In Canada, Business Schools Lead Push for Globalization
By Jennifer Lewington
The Chronicle of Higher Education
April 1, 2012
At English-speaking McGill University, with its business school one-fifth the total enrollment size of HEC Montréal, delivering an international experience is central to branding efforts by the Desautels Faculty of Management.
Every year, about 30 handpicked undergraduate and graduate business students head off for a 10-day “hot cities tour”—this year to South Africa—to meet top government officials and business leaders. For a major in international management, introduced in 2009, undergraduates must pursue some kind of experiential learning in the form of an international exchange or internship, or study of foreign language.
Rated No. 1 in Canada (and 13th in the world) by the Financial Times for the percentage of international faculty (81 percent), Desautels also attracts a strong contingent of students from abroad: 40 to 60 percent of graduate business enrollment and 35 percent of undergraduates.
In 2010, Desautels created a storm when it hiked tuition for its two-year graduate business program. Canadian residents had to pay $29,551 a year, the same fee as international students. Previously, the tuition was $2,072 for those living in Quebec. The move sparked a yearlong battle with the provincial government, which controls tuition.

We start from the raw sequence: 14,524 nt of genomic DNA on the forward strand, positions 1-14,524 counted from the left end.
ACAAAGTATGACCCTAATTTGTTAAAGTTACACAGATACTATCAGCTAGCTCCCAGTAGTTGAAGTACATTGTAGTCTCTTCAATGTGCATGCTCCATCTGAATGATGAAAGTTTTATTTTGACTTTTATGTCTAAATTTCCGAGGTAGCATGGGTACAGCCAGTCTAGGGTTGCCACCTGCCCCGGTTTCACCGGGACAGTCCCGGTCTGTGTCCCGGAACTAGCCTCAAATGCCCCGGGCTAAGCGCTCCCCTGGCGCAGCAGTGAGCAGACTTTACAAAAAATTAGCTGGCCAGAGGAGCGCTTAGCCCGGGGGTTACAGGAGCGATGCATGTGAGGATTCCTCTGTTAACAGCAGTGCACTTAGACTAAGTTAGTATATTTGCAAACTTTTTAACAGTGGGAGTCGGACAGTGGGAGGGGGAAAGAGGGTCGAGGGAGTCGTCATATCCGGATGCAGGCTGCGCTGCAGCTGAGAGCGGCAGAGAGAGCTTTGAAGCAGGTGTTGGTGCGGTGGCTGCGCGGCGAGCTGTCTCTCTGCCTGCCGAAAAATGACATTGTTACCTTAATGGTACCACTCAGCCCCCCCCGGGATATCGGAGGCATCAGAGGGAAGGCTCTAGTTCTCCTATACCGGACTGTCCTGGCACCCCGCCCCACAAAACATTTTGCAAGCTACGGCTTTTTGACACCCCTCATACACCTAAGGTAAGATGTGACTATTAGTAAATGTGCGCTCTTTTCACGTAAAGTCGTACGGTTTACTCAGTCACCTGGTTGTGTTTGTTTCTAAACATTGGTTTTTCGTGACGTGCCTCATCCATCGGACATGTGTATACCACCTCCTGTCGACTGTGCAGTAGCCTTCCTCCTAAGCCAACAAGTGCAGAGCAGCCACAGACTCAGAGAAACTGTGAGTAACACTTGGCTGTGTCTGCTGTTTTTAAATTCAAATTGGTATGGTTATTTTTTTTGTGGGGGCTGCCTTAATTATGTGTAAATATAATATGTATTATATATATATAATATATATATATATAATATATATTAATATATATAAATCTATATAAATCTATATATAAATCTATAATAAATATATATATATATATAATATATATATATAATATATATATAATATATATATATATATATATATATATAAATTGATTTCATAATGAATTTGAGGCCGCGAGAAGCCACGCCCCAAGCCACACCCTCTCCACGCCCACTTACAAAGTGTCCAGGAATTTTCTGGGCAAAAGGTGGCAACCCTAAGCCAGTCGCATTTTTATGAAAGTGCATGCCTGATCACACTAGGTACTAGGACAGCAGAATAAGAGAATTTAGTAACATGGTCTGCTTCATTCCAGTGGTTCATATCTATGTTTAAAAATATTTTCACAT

The standoff ended in August 2011 with McGill paying a fine and the government recognizing the high international content of all aspects of Desautels’ graduate program relative to other Quebec institutions. This fall, for example, students must spend a week to 10 days overseas in a major international city to learn how business works on the ground.
“Because of the globalization of business—and that is only going to continue—this is an area to differentiate yourself academically,” says Don Melville, director of M.B.A. and master’s programs at Desautels.
Even with higher tuition—now $69,160 over two years—Desautels is below the $98,689 rate for international students at the University of Toronto’s Rotman School of Management, and it’s cheaper than top schools in the United States.
The price tag and the length of the program at Desautels were both factors in the decision by Soeren Klatt, a 29-year-old from Hamburg, Germany, to come to Montreal for his master of business administration.
“In Canada and Montreal, it is a good program for a good price compared to U.S. universities,” he says, with the added bonus of Montreal as a bilingual city in an immigrant-friendly country.
Mr. Klatt says he is already getting a jump-start on his future business career because of the international profile of his class of 58 students.
He recalls working on a case study with a country-music singer from Canada and a former dental-company employee from Iran. “They showed me there are different ways to approach a problem,” he said.
“I am constantly interacting with a person from another country,” he adds. “It is like a primer for my future employment.”
The success of Canadian business schools in raising their international profile has not gone unnoticed by many campuses.